Utilities for user-level device drivers

To avoid common implementation bugs in device drivers, the framework facilitates the declaration of hardware register and bit layouts in the form of C++ types. By subjecting the device driver's interaction with the hardware to the to C++ type system, the consistency of register accesses with the hardware specifications can be maintained automatically. Such hardware specifications are declarative and can be cleanly separated from the program logic of the driver. The actual driver program is relieved from any intrinsics in the form of bit-masking operations.

The MMIO access utilities comes in the form of two header files located at util/register.h and util/mmio.h.

Register declarations

The class templates found in util/register.h provide a means to express register layouts using C++ types. In a way, these templates make up for C++'s missing facility to define accurate bitfields. The following example uses the Register class template to define a register as well as a bitfield within the register:

 struct Vaporizer : Register<16>
   struct Enable : Bitfield<2,1> { };
   struct State  : Bitfield<3,3> {
     enum{ SOLID = 1, LIQUID = 2, GASSY = 3 };

   static void     write (access_t value);
   static access_t read  ();

In the example, Vaporizer is a 16-bit register, which is expressed via the Register template argument. The Register class template allows for accessing register content at a finer granularity than the whole register width. To give a specific part of the register a name, the Register::Bitfield class template is used. It describes a bit region within the range of the compound register. The bit 2 corresponds to true if the device is enabled and bits 3 to 5 encode the State. To access the actual register, the methods read() and write() must be provided as back end, which performs the access of the whole register. Once defined, the Vaporizer offers a handy way to access the individual parts of the register, for example:

 /* read the whole register content */
 Vaporizer::access_t r = Vaporizer::read();

 /* clear a bit field */

 /* read a bit field value */
 unsigned old_state = Vaporizer::State::get(r);

 /* assign new bit field value */
 Vaporizer::State::set(r, Vaporizer::State::LIQUID);

 /* write whole register */

Bitfields that span multiple registers

The register interface of hardware devices may be designed such that bitfields are not always consecutive in a single register. For example, values of the HDMI configuration of the Exynos-5 SoC are scattered over multiple hardware registers. The problem is best illustrated by the following example of a hypothetical timer device. The bits of the clock count value are scattered across two hardware registers, the lower 6 bits of the 16-bit-wide register 0x2, and two portions of the 32-bit-wide register 0x4. A declaration of those registers would look like this:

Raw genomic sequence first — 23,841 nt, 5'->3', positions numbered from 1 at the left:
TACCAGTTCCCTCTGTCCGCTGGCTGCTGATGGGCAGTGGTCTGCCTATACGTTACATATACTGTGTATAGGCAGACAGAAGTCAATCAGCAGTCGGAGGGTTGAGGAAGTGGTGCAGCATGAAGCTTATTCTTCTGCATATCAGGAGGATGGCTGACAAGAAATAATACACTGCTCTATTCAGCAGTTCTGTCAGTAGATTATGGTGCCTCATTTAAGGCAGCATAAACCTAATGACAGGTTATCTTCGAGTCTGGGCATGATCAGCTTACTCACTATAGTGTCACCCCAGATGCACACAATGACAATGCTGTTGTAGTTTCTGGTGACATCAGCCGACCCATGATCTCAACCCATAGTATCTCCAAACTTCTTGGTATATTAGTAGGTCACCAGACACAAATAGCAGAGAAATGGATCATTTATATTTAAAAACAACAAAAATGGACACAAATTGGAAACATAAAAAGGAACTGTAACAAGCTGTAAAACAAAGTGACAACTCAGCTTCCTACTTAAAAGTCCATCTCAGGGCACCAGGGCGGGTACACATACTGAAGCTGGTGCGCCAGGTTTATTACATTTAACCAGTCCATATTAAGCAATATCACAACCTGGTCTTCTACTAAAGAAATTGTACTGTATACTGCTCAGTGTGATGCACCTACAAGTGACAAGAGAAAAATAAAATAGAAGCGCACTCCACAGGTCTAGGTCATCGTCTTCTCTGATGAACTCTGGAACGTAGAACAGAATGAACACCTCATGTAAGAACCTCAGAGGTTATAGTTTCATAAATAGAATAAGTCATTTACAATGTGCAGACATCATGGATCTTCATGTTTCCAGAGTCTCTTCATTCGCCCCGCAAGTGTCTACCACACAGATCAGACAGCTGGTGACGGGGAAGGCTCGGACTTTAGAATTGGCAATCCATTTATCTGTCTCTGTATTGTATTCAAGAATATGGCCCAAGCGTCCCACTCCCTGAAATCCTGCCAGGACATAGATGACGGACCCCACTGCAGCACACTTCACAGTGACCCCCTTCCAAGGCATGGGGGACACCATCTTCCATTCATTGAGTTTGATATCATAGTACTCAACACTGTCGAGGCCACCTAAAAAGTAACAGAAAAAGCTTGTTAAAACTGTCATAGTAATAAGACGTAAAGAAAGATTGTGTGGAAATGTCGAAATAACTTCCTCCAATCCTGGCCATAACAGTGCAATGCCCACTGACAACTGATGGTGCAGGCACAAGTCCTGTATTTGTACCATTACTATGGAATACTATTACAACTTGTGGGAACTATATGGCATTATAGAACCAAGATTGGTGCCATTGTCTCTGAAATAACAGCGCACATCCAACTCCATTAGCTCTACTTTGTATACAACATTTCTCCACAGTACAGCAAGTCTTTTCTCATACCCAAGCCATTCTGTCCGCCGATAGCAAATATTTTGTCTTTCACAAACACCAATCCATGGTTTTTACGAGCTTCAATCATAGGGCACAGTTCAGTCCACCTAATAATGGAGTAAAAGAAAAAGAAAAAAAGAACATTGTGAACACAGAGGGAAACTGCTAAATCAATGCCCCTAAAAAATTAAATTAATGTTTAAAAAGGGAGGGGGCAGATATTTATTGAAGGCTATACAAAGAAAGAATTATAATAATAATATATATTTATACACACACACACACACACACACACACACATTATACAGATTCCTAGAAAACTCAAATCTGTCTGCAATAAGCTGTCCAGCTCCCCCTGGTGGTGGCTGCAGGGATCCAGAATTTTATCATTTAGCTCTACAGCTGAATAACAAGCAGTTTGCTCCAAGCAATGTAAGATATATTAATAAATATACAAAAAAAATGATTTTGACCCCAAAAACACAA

struct Clock_2 : Register<0x2, 16>
   struct Value : Bitfield<0, 6> { };

 struct Clock_1 : Register<0x4, 32>
   struct Value_2 : Bitfield<2, 13> { };
   struct Value_1 : Bitfield<18, 7> { };

Writing a clock value needs consecutive write accesses to both registers with bit shift operations applied to the value:

 write<Clock_1::Value_2>(clk >> 7);
 write<Clock_2::Value>(clk >> 20);

The new Bitset_2 and Bitset_3 class templates contained in util/register.h allow the user to compose a logical bit field from 2 or 3 physical bit fields. The order of the template arguments expresses the order of physical bits in the logical bit set. Each argument can be a register, a bit field, or another bit set. The declaration of such a composed bit set for the example above looks as follows:

 struct Clock : Bitset_3<Clock_1::Value_1,
                         Clock_2::Value> { };

With this declaration in place, the driver code becomes as simple as:


Under the hood, the framework performs all needed consecutive write operations on the registers 0x2 and 0x4.

Memory-mapped I/O

The utilities provided by util/mmio.h use the Register template class as a building block to provide easy-to-use access to memory-mapped I/O registers. The Mmio class represents a memory-mapped I/O region taking its local base address as constructor argument. The following example illustrates its use:

 class Timer : Mmio
   struct Value   : Register<0x0, 32> { };
   struct Control : Register<0x4, 8> {
     struct Enable  : Bitfield<0,1> { };
     struct Irq     : Bitfield<3,1> { };
     struct Method  : Bitfield<1,2>
       enum { ONCE = 1, RELOAD = 2, CYCLE = 3 };


     Timer(addr_t base) : Mmio(base) { }

     void enable();
     void set_timeout(Value::access_t duration);
     bool irq_raised();

The memory-mapped timer device consists of two registers: The 32-bit Value register and the 8-bit Control register. They are located at the MMIO offsets 0x0 and 0x4, respectively. Some parts of the Control register have specific meanings as expressed by the Bitfield definitions within the Control struct.

Using these declarations, accessing the individual bits becomes almost a verbatim description of how the device is used. For example:

 void enable()
   /* access an individual bitfield */

 void set_timeout(Value::access_t duration)
   /* write complete content of a register */

   /* write all bitfields as one transaction */
   write<Control>(Control::Enable::bits(1) |
                  Control::Method::bits(Control::Method::ONCE) |

 bool irq_raised()
   return read<Control::Irq>();